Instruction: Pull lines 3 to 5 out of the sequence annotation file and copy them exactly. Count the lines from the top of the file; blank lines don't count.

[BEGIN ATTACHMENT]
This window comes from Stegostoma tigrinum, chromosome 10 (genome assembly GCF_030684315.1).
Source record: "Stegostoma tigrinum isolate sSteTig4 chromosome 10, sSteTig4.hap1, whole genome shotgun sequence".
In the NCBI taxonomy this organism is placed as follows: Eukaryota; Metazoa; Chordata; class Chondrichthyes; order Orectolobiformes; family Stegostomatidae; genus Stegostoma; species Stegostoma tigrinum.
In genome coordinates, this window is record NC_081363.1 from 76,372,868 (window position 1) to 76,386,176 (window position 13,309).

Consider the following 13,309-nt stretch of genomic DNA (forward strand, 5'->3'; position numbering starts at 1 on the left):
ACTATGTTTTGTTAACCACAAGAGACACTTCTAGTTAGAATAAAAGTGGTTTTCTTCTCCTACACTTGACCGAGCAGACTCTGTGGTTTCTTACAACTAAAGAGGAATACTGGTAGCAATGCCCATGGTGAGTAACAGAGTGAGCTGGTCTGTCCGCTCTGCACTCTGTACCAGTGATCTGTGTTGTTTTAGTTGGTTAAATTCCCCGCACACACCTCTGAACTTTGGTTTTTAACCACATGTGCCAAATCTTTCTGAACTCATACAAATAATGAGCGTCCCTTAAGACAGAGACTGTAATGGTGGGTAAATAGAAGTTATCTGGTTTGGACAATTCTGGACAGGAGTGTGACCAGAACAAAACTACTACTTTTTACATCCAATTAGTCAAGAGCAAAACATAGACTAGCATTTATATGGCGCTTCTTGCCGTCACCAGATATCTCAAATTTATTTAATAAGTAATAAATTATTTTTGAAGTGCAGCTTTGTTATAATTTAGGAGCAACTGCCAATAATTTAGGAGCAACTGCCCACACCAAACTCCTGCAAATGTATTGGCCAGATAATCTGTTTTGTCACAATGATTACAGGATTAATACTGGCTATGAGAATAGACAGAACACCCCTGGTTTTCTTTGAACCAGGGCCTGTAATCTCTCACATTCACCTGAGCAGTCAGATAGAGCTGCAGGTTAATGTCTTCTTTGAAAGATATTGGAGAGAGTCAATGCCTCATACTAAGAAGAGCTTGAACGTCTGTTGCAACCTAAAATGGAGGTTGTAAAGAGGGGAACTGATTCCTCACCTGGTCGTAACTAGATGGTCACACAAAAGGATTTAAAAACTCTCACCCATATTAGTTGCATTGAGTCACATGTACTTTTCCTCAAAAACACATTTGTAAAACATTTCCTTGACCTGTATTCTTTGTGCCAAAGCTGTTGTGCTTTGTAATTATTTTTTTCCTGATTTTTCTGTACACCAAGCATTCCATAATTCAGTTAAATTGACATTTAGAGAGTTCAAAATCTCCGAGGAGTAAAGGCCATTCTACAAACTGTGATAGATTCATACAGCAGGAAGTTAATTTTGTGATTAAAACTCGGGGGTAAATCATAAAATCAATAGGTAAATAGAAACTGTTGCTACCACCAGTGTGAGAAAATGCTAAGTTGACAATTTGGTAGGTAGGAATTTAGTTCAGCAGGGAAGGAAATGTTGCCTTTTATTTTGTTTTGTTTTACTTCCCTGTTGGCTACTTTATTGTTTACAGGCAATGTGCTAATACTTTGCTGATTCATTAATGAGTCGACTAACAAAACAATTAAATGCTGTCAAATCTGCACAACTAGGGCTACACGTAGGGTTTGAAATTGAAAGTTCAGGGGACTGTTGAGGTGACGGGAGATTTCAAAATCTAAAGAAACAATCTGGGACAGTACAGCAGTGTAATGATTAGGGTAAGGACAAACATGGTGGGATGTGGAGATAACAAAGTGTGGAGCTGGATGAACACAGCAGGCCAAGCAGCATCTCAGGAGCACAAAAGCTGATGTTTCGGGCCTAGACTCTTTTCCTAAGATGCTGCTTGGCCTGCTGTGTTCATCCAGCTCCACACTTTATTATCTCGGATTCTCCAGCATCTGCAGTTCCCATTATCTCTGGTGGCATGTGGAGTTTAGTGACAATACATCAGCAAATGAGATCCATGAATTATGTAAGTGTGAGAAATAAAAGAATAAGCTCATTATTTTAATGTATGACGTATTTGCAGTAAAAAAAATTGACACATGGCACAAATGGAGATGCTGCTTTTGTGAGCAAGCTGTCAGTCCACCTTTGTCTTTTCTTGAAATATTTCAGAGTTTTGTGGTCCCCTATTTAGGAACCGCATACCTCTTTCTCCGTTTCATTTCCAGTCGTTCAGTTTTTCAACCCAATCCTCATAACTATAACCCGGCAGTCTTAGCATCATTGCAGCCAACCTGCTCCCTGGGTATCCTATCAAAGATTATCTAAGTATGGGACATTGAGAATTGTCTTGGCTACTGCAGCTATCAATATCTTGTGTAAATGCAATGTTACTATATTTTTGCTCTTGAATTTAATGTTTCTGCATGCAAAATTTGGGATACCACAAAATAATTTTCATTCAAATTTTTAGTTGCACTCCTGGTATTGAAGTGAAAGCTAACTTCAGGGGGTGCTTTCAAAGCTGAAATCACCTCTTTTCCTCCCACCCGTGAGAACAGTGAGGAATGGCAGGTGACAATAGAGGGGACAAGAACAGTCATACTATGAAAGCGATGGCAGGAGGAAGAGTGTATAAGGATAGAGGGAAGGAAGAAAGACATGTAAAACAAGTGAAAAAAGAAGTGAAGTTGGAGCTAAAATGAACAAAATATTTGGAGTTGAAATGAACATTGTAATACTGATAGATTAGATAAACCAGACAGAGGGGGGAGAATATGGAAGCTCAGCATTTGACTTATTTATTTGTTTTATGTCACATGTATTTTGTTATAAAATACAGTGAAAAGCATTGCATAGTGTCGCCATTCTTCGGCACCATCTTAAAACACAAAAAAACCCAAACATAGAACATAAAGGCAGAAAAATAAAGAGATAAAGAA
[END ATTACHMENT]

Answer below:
In the NCBI taxonomy this organism is placed as follows: Eukaryota; Metazoa; Chordata; class Chondrichthyes; order Orectolobiformes; family Stegostomatidae; genus Stegostoma; species Stegostoma tigrinum.
In genome coordinates, this window is record NC_081363.1 from 76,372,868 (window position 1) to 76,386,176 (window position 13,309).

Consider the following 13,309-nt stretch of genomic DNA (forward strand, 5'->3'; position numbering starts at 1 on the left):